The Relationship Between Chief Risk Officer Expertise, ERM Quality, and Firm Performance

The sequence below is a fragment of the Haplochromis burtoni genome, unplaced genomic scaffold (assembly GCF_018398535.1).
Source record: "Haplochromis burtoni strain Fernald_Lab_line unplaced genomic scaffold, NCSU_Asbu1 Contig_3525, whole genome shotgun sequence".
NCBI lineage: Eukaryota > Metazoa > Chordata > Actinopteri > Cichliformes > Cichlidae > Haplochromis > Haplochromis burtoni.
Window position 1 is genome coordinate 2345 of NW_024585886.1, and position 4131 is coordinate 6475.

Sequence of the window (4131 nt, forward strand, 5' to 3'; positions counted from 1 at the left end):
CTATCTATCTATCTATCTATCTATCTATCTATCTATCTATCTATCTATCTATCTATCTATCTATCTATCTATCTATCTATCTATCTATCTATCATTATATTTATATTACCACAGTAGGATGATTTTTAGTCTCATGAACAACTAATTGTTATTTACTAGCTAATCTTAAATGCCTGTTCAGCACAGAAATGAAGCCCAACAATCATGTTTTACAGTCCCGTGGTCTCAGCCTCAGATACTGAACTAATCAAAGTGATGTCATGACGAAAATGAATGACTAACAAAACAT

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Financial volatility and the most recent financial crisis turned the spotlight on enterprise risk management (ERM), yet, high-quality ERM is difficult to define and in many ways, poorly understood. Furthermore, little is known about the individuals occupying key risk management positions within the firm and their relationship to ERM system quality and outcomes. Although the resource-based theory of the firm suggests that expertise in key risk management positions will be beneficial, institutional theories of corporate governance suggest that these positions might be created simply as “window dressing” in response to pressure from regulators and investors. This study examines expertise in the chief risk officer (CRO) role. I examine seven individual expertise areas, as well as broad-based expertise measures. Results show that supervisory and industry expertise of the CRO, as well as an MBA degree and internal promotion are associated with higher ERM quality. Risk and actuarial expertise are associated with higher levels of return on assets (ROA), whereas financial expertise, supervisory expertise, and an MBA degree are associated with higher levels of Tobin’s Q. Broad-based CRO expertise measures are also associated with ERM quality and firm value. Additional results show that expertise in the CRO role was particularly important during the financial crisis. Findings should inform investors and regulators of the importance of the individuals occupying key risk management roles within the firm and help further understanding of the determinants and benefits of high-quality ERM.